Different twins in the millisecond pulsar recycling scenario: optical polarimetry of PSR J1023+0038 and XSS J12270-4859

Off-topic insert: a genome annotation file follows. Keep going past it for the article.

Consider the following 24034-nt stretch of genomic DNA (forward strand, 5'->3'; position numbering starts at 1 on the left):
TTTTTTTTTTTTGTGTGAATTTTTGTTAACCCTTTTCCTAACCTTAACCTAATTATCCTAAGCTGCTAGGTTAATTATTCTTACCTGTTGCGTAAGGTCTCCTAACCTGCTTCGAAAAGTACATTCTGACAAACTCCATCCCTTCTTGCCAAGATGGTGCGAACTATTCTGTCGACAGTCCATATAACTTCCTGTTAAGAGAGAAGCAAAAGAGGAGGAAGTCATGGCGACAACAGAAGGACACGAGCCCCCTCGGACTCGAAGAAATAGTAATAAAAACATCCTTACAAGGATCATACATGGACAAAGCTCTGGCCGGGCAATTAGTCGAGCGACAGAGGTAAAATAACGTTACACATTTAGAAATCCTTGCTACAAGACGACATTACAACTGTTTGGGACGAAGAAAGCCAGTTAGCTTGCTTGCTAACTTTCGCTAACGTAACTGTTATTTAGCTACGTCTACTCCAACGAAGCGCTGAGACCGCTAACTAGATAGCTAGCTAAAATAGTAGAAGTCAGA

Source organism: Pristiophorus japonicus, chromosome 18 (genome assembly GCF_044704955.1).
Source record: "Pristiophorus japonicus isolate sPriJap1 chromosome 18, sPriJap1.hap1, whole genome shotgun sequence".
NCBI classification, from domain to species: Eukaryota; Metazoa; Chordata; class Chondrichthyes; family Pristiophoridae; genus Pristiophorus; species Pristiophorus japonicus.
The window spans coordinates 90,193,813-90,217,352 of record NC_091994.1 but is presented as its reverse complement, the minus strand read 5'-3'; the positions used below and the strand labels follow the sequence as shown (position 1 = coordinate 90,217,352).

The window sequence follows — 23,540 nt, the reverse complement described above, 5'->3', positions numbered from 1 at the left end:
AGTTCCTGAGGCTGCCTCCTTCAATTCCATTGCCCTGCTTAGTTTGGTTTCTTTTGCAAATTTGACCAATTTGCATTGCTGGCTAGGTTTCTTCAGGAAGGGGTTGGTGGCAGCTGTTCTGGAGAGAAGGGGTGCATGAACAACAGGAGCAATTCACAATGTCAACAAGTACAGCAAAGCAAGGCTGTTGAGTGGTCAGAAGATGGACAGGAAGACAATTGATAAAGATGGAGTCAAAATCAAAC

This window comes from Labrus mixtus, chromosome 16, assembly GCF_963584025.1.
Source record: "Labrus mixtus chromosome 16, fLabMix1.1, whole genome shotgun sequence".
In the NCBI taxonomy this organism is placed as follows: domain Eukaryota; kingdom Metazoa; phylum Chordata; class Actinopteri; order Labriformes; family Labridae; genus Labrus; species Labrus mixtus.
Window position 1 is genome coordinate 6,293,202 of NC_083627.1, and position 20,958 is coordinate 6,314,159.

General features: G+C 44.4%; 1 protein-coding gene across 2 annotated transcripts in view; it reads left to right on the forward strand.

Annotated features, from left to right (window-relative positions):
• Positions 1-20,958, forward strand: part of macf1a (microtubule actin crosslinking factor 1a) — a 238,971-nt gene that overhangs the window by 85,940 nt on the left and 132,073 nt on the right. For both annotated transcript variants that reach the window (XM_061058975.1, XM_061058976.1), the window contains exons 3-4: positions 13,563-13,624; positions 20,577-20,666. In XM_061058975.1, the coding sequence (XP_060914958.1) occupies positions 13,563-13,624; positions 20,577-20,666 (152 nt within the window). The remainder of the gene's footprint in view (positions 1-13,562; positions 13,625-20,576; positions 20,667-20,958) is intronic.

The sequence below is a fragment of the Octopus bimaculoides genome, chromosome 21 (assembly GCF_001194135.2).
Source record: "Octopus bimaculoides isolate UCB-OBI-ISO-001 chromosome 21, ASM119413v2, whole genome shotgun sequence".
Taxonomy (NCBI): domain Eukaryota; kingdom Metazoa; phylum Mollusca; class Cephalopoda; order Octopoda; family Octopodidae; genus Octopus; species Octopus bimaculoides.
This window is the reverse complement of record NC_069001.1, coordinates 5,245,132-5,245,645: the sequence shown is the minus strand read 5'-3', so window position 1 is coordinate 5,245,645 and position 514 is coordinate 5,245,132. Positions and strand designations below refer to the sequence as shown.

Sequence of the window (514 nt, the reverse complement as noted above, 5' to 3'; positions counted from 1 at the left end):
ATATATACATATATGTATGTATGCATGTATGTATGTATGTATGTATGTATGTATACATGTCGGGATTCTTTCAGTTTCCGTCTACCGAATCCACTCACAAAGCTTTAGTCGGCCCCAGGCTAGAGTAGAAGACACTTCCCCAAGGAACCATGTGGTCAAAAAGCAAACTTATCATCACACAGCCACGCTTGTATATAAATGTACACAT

We present the first optical polarimetric study of the two transitional pulsars PSR J1023+0038 and XSS J12270-4859. This work is focused on the search for intrinsical linear polarisation (LP) in the optical emission from the two systems. We carried out multiband optical and NIR photo-polarimetry of the two systems using the ESO NTT at La Silla (Chile), equipped with the EFOSC2 and the SOFI instruments. XSS J12270-4859 was observed during its radio-pulsar state; we did not detect LP in all bands, with 3 sigma upper limits of, e.g., 1.4% in the R-band. We built the NIR-optical averaged spectral energy distribution (SED) of the system, that could be well described by an irradiated black body with radius R=0.33±0.03RR_{*} = 0.33\pm0.03\,R_{\odot} and albedo η=0.32±0.05\eta=0.32\pm0.05, without the need of further components (thus excluding the visible presence of an extended accretion disc and/or of relativistic jets). The case was different for PSR J1023+0038, that was in its accretion phase during our campaign. We measured a LP of 1.09±0.27%1.09\pm0.27\% and 0.90±0.17%0.90\pm 0.17\% in the V and R bands, respectively. The phase-resolved polarimetric curve of the source in the R-band reveals a hint of a sinusoidal modulation at the source 4.75 hr orbital period, peaked at the same orbital phase as the light curve. The measured LP of PSR J1023+0038 could in principle be interpreted as scattering with free electrons (that can be found in the accretion disc of the system or even in the hot corona that surrounds the disc itself) or to synchrotron emission from a relativistic particles jet or outflow. However, the NIR-optical SED of the system built starting from our dataset did not suggest the presence of a jet. We conclude that the optical LP observed for PSR J1023+0038 is possibly due to Thomson scattering with electrons in the disc, as also suggested from the possible modulation of the R-band LP at the system orbital period.Comment: 10 pages, 8 figures, 4 tables. Accepted for publication in Sec. 7. Stellar structure and evolution of Astronomy and Astrophysic

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